Breckenridge's Peak 6 Debate Still Hot

Aug 10th 2011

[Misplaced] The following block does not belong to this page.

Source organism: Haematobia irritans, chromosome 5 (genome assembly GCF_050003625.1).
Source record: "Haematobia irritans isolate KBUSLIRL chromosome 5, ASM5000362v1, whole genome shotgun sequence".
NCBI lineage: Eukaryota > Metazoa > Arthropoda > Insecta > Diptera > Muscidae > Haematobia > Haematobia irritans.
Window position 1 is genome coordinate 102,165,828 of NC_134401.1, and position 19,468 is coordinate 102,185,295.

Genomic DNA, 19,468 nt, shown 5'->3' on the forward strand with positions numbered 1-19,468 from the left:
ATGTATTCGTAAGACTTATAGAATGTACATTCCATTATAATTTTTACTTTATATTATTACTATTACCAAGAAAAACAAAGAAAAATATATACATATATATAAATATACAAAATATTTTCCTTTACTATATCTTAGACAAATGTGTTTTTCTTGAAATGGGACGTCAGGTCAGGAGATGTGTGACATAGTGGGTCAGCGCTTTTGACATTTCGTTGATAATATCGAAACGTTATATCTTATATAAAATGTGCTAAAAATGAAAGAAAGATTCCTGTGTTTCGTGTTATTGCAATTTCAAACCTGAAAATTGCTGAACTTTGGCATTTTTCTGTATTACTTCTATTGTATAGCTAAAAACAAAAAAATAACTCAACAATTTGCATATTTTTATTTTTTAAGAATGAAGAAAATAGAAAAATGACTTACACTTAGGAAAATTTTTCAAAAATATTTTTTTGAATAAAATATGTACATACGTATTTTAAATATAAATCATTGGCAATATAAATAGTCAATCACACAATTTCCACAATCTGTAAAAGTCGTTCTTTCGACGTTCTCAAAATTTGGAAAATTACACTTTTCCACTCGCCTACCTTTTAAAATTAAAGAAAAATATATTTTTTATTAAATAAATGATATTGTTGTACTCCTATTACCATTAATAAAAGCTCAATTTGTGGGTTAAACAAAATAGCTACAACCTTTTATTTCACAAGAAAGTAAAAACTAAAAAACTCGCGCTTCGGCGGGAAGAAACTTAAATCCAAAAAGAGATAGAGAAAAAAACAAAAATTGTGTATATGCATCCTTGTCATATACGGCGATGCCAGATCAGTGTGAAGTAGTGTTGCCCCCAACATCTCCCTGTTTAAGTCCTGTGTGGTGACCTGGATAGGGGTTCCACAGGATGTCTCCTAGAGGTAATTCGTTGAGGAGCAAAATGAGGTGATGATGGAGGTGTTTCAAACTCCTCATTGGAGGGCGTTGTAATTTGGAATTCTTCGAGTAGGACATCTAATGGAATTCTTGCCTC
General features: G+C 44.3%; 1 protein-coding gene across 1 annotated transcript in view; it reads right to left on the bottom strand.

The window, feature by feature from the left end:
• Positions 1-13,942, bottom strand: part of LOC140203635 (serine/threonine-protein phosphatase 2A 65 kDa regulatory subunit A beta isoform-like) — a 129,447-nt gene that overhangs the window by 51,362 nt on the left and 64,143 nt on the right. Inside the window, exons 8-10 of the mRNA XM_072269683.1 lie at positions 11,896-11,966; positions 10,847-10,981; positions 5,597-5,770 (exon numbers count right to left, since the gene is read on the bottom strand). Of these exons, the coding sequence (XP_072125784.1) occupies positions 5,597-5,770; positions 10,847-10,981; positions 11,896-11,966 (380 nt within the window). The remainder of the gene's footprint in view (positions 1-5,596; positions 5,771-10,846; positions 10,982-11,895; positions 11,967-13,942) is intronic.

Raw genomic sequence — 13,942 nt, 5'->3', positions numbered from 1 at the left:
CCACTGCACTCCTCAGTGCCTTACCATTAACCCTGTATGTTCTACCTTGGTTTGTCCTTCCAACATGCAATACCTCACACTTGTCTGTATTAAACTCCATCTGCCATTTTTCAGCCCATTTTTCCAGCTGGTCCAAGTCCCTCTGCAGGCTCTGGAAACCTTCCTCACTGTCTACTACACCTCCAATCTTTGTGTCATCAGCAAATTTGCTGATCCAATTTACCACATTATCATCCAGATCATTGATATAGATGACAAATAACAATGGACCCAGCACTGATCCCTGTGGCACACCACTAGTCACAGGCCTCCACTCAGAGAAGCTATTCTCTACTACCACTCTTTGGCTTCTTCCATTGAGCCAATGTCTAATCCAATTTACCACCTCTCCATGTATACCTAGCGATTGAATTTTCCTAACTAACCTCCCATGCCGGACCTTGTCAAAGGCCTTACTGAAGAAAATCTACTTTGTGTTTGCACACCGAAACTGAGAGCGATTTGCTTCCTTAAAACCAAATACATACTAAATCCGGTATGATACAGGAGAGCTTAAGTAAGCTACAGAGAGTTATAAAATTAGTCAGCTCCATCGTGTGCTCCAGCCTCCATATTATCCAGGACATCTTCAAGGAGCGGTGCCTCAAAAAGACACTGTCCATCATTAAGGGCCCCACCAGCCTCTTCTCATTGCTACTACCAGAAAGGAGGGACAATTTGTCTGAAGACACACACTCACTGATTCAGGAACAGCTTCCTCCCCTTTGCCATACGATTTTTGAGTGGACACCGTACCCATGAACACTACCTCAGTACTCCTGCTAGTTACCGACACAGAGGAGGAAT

In Breckenridge, Colorado, the debate over Breckenridge Ski Resort’s (BSR) Peak 6 development is still underway. The public comment period on the Draft Environmental Impact Statement (DEIS) was originally set to end on July 25, but was extended through the end of August. According to White River National Forest Supervisor Scott Fitzwilliams, the extension is the result of the complexity of the issue. In late June, the Forest Service released the DEIS (available here), a 600 plus-page document analyzing the potential environmental effects of the proposed development. According to breckenridgepeak6.com, the USDA website devoted to the project, the DEIS “discusses the purpose and need for the Proposed Action; alternatives to the Proposed Action; potential direct, indirect, and cumulative impacts of implementing each alternative; and project design criteria.” The DEIS proposes three such actions, named Alternative 1 (No Action); Alternative 2 (the Proposed Action); and Alternative 3. The hotly debated action proposed by BSR (Alternative 2) includes the development of a six-person chairlift, a top terminal ski patrol facility/warming hut and a lodge at the lift’s mid-station. The proposal includes 550 new acres of lift-served and hike-to skiing. Alternative 1—No Action—is required by the National Environmental Protection Agency, and is defined as “a continuation of existing management practices without changes, additions or upgrades.” Given the anticipated environmental and social impacts of the proposal, many in Breckenridge exclusively support this option (Rare Earth: Backcountry Expansion in Breckenridge, CO). Alternative 3 is widely considered the “compromise option” as described by Breckenridge local Ellen Hollinshead to the SummitDaily.com. The alternative includes “trail and lift development within BSR’s currently developed lift and trail network as well as a proposed skiing pod immediately north of Peak 7.” This option would include the development of 33 additional acres within the existing boundary, three chairlift upgrades, and the development of terrain on Peak 6 ½, located just north of Peak 7. A high-speed four- or six-person chairlift would access 97 acres of below-treeline, and moving the boundary northward to accommodate this development would increase the lift-served terrain off of the Imperial Express Lift. The comment period on this development will remain open until August 26. To make a general comment on the project, visit breckenridgepeak6.com/general or view the entire document to comment on specific items, click here.